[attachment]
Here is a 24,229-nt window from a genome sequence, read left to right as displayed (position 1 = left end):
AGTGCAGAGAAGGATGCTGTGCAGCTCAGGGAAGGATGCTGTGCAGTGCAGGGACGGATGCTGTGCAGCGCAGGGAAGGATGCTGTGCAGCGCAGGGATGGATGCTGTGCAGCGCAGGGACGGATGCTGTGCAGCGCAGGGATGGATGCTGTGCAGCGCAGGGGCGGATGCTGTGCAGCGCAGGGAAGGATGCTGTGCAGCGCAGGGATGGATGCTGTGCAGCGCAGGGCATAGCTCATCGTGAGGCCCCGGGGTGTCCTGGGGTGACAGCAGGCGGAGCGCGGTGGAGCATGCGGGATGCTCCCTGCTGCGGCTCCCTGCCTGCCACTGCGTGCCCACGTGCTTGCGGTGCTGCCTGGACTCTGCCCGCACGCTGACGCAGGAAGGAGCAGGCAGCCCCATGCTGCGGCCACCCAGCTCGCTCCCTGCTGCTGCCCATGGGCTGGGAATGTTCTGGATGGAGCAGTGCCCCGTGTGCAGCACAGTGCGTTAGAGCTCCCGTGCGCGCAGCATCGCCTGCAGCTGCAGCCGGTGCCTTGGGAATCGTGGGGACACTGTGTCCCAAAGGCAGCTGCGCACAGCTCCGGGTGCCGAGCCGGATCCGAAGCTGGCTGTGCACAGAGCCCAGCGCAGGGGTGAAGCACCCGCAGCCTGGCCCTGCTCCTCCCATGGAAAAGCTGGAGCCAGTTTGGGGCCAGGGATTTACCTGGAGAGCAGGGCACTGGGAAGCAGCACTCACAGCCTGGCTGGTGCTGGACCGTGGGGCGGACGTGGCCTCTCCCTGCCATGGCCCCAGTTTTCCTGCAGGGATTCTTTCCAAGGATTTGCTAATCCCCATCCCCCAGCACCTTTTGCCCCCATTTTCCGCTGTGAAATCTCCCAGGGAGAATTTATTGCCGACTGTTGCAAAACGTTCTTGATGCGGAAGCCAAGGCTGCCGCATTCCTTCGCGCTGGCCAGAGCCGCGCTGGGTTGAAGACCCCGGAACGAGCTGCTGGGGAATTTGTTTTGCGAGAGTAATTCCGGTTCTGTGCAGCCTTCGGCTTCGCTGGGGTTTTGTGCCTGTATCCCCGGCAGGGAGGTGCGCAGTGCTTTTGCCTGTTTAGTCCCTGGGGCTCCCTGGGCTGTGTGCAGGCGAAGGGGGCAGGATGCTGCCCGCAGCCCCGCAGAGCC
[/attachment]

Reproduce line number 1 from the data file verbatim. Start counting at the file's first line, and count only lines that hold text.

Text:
Here is a 24,229-nt window from a genome sequence, read left to right as displayed (position 1 = left end):